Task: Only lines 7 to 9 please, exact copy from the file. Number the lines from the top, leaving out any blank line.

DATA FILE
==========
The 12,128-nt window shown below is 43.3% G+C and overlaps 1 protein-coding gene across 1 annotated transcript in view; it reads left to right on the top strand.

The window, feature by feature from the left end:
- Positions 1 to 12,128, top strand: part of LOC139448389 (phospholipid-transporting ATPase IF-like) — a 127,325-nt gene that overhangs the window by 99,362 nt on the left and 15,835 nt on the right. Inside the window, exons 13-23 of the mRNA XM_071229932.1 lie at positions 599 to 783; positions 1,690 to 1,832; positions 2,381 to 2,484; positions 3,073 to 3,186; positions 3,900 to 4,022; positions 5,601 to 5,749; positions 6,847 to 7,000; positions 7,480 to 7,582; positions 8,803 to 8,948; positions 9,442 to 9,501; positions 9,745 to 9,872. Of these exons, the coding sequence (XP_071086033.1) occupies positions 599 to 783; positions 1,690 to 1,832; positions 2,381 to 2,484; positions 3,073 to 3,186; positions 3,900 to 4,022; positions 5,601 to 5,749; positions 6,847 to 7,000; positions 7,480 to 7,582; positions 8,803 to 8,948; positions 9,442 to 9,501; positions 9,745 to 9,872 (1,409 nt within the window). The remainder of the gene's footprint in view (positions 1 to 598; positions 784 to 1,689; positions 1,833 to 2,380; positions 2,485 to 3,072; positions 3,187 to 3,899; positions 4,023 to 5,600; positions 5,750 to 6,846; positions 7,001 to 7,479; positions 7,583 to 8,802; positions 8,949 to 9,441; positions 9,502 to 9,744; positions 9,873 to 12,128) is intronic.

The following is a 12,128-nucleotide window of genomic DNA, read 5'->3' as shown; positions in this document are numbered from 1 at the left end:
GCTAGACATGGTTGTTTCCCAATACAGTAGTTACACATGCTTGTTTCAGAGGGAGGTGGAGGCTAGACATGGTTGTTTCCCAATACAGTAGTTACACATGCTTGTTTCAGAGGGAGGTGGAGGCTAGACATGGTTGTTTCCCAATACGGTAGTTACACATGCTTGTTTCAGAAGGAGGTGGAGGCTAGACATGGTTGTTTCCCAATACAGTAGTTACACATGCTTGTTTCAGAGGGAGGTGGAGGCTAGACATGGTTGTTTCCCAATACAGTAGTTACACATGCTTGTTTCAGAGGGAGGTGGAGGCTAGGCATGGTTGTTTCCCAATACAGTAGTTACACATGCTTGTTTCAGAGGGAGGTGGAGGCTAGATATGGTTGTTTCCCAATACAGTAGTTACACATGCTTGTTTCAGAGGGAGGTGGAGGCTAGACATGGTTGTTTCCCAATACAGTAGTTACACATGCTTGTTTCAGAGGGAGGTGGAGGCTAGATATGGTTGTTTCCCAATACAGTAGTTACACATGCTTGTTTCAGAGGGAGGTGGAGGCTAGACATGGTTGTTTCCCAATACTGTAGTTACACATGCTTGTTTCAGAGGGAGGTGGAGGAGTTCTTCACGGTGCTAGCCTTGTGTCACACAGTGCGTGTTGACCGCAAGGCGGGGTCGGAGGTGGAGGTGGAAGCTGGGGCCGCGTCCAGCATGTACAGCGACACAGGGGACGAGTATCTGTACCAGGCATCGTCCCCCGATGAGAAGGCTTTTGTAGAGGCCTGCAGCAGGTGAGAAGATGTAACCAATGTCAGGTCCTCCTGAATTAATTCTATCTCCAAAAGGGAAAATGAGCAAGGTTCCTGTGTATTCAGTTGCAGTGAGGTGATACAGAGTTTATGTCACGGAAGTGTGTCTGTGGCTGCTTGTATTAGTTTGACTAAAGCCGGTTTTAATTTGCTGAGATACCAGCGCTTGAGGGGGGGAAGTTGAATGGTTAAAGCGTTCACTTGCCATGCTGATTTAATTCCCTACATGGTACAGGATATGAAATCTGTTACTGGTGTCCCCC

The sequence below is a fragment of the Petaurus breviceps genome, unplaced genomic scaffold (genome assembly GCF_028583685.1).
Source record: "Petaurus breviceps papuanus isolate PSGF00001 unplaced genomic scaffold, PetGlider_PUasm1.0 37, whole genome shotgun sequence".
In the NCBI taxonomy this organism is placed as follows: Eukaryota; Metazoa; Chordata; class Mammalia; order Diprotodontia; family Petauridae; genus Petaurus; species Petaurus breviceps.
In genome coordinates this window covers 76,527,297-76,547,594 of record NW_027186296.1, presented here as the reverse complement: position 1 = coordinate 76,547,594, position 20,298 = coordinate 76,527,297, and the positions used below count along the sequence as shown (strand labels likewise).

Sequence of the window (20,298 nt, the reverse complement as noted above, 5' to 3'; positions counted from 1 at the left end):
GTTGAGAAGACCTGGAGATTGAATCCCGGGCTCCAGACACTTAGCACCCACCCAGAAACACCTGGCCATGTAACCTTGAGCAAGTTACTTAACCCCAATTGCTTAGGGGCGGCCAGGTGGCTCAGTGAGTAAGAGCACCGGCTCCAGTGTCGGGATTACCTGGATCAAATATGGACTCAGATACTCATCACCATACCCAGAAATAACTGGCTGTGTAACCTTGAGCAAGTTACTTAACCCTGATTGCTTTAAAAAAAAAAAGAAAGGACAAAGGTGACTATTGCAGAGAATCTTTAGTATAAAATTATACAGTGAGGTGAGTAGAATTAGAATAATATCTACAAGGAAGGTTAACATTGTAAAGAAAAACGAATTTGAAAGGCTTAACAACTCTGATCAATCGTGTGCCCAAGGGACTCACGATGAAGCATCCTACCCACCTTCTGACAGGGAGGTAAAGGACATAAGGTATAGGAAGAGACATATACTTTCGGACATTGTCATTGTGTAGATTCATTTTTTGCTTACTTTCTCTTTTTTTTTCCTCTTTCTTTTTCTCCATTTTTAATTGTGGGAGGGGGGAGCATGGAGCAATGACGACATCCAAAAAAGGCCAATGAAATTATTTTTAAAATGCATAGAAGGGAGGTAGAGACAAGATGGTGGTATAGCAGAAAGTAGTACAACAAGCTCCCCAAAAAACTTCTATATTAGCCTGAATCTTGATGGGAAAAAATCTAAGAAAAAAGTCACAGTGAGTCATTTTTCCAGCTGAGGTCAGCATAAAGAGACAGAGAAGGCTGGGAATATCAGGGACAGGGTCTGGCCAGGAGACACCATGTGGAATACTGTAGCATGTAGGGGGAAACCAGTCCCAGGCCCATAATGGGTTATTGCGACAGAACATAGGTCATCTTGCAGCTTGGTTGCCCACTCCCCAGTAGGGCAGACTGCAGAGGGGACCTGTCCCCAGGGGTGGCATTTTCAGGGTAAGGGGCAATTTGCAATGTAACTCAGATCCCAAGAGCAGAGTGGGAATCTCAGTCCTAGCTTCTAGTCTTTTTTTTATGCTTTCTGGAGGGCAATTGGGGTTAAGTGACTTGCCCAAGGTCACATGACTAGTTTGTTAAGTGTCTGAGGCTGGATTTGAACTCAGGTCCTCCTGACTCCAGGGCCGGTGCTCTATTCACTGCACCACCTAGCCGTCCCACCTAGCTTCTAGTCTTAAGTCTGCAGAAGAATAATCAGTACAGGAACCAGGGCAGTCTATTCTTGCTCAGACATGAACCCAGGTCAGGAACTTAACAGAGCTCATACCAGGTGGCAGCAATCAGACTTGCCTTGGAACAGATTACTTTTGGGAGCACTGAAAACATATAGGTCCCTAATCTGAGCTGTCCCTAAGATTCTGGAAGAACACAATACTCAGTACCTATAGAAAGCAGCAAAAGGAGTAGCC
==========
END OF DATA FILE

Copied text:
Source record: "Petaurus breviceps papuanus isolate PSGF00001 unplaced genomic scaffold, PetGlider_PUasm1.0 37, whole genome shotgun sequence".
In the NCBI taxonomy this organism is placed as follows: Eukaryota; Metazoa; Chordata; class Mammalia; order Diprotodontia; family Petauridae; genus Petaurus; species Petaurus breviceps.
In genome coordinates this window covers 76,527,297-76,547,594 of record NW_027186296.1, presented here as the reverse complement: position 1 = coordinate 76,547,594, position 20,298 = coordinate 76,527,297, and the positions used below count along the sequence as shown (strand labels likewise).